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15 Electrifying Facts About Jellyfish

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Diana Robinson via Flickr // CC BY-ND 2.0

Colorful, dangerous, and mesmerizing, there's a lot more going on with these gelatinous creatures than meets the eye. Here are 15 electrifying facts about these undersea beauties.

1. JELLYFISH CAN STING WHEN THEY'RE DEAD.

Even when they’re attached to a carcass, the cells of a jellyfish’s venomous tentacles will sometimes continue to fire: In 2010, about 150 New Hampshire beach-goers were stung by the disembodied tentacles of a dead lion’s mane jelly.

2. JELLYFISH ARE 95 PERCENT WATER.

From the outside, jellyfish look like squishy, insubstantial blobs, and this is reflected in their structural makeup.  Jellyfish are 95 percent water with the rest of them accounting for minerals and proteins. Between their two dermis layers is a gelatinous, water-based substance called mesoglea that contains muscle cells, nerve cells, and structural proteins.

3.  JELLYFISH ARE GOOD AT SHUTTING DOWN NUCLEAR POWER PLANTS. 

Nuclear power plants in Scotland, Sweden, California, Israel, and Japan have all been taken offline by slimy swarms of jellyfish. Power plants use outside water sources to cool down the fuel rods inside their reactor core. If this water contains jellies, they can clog up the system and force plants to shut down.

4. ONE SPECIES CAN AGE BACKWARD.

At any stage in its development, Turritopsis dohrnii—also known as the “immortal jellyfish” or the “Benjamin Button jellyfish”—is capable of reversing its life cycle until it reverts to a polyp, from which it starts the whole process over again. Some scientists believe by aging backward to escape death this jellyfish has unlocked the key to immortality.

5. JELLYFISH ARE OLDER THAN DINOSAURS.

Jellyfish have inhabited the earth’s oceans for over 650 million years, making them more ancient than sharks and dinosaurs.

 6. THERE’S A JELLYFISH SPECIES NAMED AFTER FRANK ZAPPA.

The Phialella zappai was named in honor of Frank Zappa, the favorite musician of the scientist who discovered it. Zappa was quoted as saying, “There is nothing I'd like better than having a jellyfish named after me."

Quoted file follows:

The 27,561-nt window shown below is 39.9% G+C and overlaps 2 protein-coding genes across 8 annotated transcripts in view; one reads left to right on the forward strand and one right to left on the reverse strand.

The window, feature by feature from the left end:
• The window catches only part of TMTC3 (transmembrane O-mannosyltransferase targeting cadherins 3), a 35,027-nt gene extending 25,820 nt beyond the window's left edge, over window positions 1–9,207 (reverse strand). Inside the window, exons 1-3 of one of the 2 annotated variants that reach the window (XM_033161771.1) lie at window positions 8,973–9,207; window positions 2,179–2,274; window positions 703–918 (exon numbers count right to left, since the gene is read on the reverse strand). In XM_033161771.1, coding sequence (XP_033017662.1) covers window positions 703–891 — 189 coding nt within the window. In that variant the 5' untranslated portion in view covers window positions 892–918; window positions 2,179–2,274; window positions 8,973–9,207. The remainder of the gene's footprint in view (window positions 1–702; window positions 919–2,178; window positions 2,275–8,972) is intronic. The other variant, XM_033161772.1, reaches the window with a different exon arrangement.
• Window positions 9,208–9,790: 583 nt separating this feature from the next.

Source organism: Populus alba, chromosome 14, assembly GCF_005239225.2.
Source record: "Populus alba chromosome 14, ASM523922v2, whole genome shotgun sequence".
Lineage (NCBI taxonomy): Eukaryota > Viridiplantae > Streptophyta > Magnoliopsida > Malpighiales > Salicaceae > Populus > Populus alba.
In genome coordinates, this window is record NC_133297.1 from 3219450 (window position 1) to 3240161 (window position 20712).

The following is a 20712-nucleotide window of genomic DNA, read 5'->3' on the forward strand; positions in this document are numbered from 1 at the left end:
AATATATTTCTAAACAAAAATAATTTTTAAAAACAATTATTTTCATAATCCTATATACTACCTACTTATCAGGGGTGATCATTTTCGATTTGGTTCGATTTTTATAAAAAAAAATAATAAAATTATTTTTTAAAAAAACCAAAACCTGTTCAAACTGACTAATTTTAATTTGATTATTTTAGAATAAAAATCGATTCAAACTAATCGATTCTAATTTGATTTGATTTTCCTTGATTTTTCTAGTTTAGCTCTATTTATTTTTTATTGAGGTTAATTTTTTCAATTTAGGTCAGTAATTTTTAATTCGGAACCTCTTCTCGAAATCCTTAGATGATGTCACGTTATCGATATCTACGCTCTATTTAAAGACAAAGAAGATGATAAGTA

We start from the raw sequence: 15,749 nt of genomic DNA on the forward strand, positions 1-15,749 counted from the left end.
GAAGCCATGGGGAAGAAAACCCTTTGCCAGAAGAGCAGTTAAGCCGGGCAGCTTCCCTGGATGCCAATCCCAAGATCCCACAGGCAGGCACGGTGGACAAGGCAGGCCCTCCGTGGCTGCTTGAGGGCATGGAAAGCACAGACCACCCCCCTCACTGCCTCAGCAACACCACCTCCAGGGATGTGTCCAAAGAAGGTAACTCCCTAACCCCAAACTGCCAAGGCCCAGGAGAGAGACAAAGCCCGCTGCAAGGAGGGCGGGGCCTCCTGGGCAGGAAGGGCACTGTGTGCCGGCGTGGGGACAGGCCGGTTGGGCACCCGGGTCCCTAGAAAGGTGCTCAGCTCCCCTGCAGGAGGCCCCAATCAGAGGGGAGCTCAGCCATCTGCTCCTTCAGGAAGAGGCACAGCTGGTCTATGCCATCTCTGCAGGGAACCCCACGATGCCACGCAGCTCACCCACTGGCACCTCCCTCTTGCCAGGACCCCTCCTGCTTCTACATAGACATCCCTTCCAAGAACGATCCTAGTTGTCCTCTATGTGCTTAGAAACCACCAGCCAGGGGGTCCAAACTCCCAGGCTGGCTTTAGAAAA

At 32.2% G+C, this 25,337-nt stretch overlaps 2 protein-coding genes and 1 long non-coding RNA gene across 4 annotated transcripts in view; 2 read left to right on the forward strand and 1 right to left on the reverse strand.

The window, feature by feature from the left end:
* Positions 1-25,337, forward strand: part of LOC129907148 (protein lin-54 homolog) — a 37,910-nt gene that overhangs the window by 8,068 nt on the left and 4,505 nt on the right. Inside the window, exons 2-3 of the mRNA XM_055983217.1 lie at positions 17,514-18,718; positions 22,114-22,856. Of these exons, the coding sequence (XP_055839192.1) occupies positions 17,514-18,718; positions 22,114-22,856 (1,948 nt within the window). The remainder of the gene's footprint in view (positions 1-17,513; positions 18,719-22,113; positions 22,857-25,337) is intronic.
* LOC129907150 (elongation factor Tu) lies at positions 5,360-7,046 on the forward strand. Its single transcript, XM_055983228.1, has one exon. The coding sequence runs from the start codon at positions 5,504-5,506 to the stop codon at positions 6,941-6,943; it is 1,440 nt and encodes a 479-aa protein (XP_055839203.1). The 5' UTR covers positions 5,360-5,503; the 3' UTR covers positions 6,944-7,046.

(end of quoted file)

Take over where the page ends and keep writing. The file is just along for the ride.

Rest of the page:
7. JELLYFISH HAVE BEEN TO SPACE.

In 1991, NASA made history by sending 2478 jellyfish polyps to space. It was part of an experiment called “The Effects of Microgravity-Induced Weightlessness on Aurelia Ephyra Differentiation and Statolith Synthesis.” The creatures were kept in flasks and bags that contained artificial seawater, which astronauts then injected with chemicals that encouraged them to reproduce. By the end of the experiment there were approximately 60,000 jellyfish in the Earth’s orbit.

8. JELLYFISH DON’T HAVE ORGANS.

Jellies don’t have lungs, intestines, or stomachs, but they do use a much simpler system that’s able to get the job done. Their bodies are composed of two cell layers—the external epidermis and the internal gastrodermis. The gastrodermis has one opening it uses to consume food, expel waste, and exchange reproductive materials. They are able to absorb oxygen and nutrients through the cell walls of their inner layer and even through their outer layer.

9.  THEY COME IN MANY SIZES.

The largest jelly is the lion’s mane jellyfish, which grows up to 6 meters in diameter and has stinging tentacles up to 50 meters long. The smallest species is the Common Kingslayer. It’s smaller than a fingernail and it’s also one of the most venomous creatures on earth.

10. JELLYFISH HAVE IMPORTANT MEDICAL APPLICATIONS.

A few years ago, scientists from the Mayo Clinic injected unfertilized cat eggs with a green fluorescent protein found in crystal jellies and a gene from rhesus monkeys known to block the virus that causes feline AIDS. The only significance of the jellyfish protein was that it would indicate if the gene had successfully transferred. Sure enough, when the kittens were born, they glowed bright green when placed under a black light.

11. A GROUP OF JELLYFISH WAS ONCE CALLED A SMACK.

Sadly, that’s not often used anymore. The preference these days is to call a large gathering of jellies a "swarm."

12. JELLYFISH REPRODUCE SEXUALLY AND ASEXUALLY.

Jellyfish can reproduce sexually by releasing sperm and eggs into the ocean where they form tiny, free-swimming larvae. These larvae then grow into polyps which attach to smooth surfaces and can split into numerous young jellyfish, thus reproducing asexually.